Posted by: Patricia Salkin | June 1, 2018

Fed. Dist Court of MD Finds Rabbi Did Not Have Standing to Bring Nondiscrimination and Equal Terms Claims Under RLUIPA

This post was authored by Matthew Loeser, Esq.

Plaintiff Congregation ARIEL Russian Community Synagogue, Inc.’s wanted to provide a synagogue for its congregation and residence for Rabbi Belinsky on their property in Pikesville, Maryland. Pertinent to this case, the Baltimore County Zoning Regulations (“BCZR”), sets forth that once a Final Development Plan (“FDP”) has been approved, the lot cannot be used, nor can any construction take place, that is inconsistent with the FDP. Here, ARIEL wanted to consolidate Lots 3, 3A, and 3B, and filed a Petition for a Special Hearing with the Office of Administrative Hearings for Baltimore County. The Abels, owners of the adjoining property, filed a Petition for a Special Hearing, seeking a decision regarding whether ARIEL’s Petition complied with the requirements for amending an FDP. The Administrative Law Judge (“ALJ”) denied the FDP amendment, and found that while ARIEL’s proposed improvements “largely complied” with the RTA Regulations, they did not comply with the requirements for amending an FDP. On appeal, the Board concluded that ARIEL’s proposed improvements did not comply with the RTA Regulations or the requirements for amending the FDP.

Defendants first moved that the Court abstain from exercising jurisdiction over this case under Burford v. Sun Oil Co., 319 U.S. 315 (1943) and Colorado River Water Conservation District v. United States, 424 U.S. 800 (1976). Defendants contended that the Burford abstention applied in this case because the BCZR was a complex regulatory scheme that encompassed matters of local concern and there was a “fair and expeditious process” for judicial review. Here, Plaintiffs’ claims were premised on the Board’s denial under the BCZR of Plaintiffs’ proposed plan to construct a place of worship on the Property and sought monetary damages. The court therefore held that the Burford abstention was inappropriate as to the RLUIPA and federal constitutional claims. The Colorado River abstention permits the Court to stay or dismiss pending litigation “out of deference to…parallel litigation brought in state court.” Here, however, the parties were not substantially similar because ARIEL was not litigating claims against the Board or the County during the administrative proceedings. Furthermore, while Rabbi Belinsky was a party to this action, he was not a party to the Board proceedings.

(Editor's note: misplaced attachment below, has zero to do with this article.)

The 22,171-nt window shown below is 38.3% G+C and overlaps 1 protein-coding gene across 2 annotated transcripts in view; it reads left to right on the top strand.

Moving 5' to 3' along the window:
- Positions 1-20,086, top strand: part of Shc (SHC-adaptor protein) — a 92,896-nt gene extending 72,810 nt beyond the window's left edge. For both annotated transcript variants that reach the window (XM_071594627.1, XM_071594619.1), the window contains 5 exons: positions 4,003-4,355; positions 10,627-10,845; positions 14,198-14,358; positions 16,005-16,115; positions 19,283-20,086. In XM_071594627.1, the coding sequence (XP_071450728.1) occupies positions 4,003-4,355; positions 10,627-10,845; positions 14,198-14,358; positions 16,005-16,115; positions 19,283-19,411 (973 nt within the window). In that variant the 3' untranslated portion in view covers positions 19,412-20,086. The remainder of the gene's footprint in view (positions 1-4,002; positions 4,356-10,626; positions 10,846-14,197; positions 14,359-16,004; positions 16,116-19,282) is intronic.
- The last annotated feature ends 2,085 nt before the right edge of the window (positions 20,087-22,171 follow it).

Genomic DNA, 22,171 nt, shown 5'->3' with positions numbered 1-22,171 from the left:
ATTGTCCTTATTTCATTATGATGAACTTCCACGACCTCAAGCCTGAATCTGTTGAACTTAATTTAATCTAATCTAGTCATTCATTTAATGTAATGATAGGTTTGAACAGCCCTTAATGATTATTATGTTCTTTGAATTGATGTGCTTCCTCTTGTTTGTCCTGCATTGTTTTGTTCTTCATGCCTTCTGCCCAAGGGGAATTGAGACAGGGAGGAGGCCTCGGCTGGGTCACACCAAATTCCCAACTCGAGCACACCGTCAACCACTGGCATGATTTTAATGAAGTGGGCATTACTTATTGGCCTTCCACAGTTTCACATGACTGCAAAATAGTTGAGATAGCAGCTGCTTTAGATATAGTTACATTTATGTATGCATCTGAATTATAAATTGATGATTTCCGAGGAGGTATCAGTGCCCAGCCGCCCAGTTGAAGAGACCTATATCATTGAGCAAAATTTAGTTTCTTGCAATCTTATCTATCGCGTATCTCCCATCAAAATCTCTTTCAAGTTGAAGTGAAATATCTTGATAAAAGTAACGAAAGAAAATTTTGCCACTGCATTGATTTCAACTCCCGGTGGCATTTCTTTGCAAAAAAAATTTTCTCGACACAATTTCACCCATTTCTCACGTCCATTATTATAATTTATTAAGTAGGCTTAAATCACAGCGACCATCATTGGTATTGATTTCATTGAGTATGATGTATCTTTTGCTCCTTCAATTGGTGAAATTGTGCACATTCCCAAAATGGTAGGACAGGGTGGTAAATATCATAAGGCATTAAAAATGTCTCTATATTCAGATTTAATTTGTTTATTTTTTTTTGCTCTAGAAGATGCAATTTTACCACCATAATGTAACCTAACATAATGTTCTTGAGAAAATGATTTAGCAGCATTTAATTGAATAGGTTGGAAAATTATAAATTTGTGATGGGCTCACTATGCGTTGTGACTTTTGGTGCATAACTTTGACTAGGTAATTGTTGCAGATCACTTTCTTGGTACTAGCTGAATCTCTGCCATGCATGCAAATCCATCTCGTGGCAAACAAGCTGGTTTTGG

Defendants next argued that Plaintiffs failed to exhausted the available administrative remedies. The court noted that after the Board denied ARIEL’s request for a special exception and FDP amendment, ARIEL could have appealed to the Circuit Court for Baltimore County, Maryland, but did not. The court found that despite this, the Plaintiffs did not have to exhaust administrative remedies before bringing their §1983, FHA, or RLUIPA claims.

Lastly, the Defendants challenged Rabbi Belinsky’s standing under RLUIPA. The Court found that there was an oral lease agreement between ARIEL and Rabbi Belinsky, and as a result, Rabbi Belinsky had a property interest in the property. Nevertheless, the Court held that Rabbi Belinsky lacked standing to bring the nondiscrimination and equal terms claims, as RLUIPA’s nondiscrimination provision applies only to “any assembly or institution.” Similarly, RLUIPA’s equal terms provision applies only to “a religious assembly or institution.” Accordingly, the Court granted Defendants’ Motion as to the nondiscrimination and equal terms claims and denied the Motion as to the substantial burdens claim.

Congregation Ariel Russian Community Synagogue, Inc. v Baltimore County, 2018 WL 15535494 (D MD 3/28/2018)


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